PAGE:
Trust your gut

How do you know if your internal microbiome is healthy and happy?

“It’s a gut feeling,” says Dr. M. Andrea Azcárate-Peril, a director at the Microbiome Core Facility at the University of North Carolina.

Quite literally. With bacteria and other microbes vastly outnumbering the human cells in our bodies, we’re more bacteria than human. Our bodies can’t function properly without them. They support our immune system, help us process and absorb nutrients, and lower the risk many conditions, including:

  • obesity
  • heart disease
  • diabetes
  • cancer
  • mental health and mood conditions

Many chronic and autoimmune diseases have also been linked to a microbiotic imbalance — or dysbiosis. This just means: Trust your gut when it’s feeling funny and revisit the state of your health.

Most people already have an idea of how healthy their gut is, according to Dr. Ami Bhatt, an assistant professor and researcher at Stanford University. She says that the intestinal microbiome “really does lend itself to people doing experiments on themselves and figuring out what works for them.”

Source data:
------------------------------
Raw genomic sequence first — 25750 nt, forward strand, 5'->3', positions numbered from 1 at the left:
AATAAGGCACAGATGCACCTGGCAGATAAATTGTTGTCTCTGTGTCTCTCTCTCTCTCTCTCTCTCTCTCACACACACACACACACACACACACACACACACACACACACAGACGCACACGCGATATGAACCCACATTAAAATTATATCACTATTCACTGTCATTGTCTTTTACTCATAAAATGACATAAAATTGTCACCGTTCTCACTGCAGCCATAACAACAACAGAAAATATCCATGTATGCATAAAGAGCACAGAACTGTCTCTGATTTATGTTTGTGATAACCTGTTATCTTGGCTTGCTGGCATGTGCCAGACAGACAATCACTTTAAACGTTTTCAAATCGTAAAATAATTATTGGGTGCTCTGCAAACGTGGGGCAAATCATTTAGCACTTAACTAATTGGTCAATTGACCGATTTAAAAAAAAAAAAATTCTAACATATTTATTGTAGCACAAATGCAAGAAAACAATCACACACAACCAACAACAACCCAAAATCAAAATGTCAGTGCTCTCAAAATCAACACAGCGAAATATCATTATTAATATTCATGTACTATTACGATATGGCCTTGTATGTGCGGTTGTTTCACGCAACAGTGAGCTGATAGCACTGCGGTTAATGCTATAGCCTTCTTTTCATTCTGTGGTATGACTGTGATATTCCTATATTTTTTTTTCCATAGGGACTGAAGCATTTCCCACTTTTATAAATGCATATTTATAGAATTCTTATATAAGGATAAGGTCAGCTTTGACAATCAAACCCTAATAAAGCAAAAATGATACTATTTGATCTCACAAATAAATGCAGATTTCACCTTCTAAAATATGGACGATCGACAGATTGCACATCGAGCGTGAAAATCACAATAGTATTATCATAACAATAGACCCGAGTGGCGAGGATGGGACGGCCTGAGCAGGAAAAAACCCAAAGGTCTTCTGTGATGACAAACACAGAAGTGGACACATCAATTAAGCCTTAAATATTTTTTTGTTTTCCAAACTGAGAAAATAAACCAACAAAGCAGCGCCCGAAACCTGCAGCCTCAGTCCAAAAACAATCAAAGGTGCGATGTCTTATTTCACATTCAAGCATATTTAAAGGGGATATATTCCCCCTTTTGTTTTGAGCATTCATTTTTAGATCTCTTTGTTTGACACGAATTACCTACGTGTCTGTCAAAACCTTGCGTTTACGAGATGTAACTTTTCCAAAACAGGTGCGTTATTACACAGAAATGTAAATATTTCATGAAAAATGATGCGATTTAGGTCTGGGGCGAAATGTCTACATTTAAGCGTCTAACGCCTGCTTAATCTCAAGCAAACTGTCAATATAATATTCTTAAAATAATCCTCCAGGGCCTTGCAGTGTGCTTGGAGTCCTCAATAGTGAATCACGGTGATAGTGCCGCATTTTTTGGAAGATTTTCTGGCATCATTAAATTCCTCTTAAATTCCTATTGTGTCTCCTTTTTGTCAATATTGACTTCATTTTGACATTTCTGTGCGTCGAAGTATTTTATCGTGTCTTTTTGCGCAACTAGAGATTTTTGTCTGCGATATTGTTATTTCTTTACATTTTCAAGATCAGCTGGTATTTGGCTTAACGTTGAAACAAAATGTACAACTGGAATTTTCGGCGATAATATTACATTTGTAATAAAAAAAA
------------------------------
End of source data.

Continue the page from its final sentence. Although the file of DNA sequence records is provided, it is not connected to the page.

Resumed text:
There are roughly 100 trillion bacteria in the digestive system alone. It may seem like a tall order to change them, but the good news is that your microbiome can quickly change. Research has shown that within two to four days of eating right, your gut microbiome can change.

So what are you waiting for? Follow this 3-day fix to build and diversify your gut army and support lasting change for the better.

When to wake up

Let your body wake up naturally

Sleeping in line with your body’s natural circadian rhythm is important for good sleep and a healthy gut.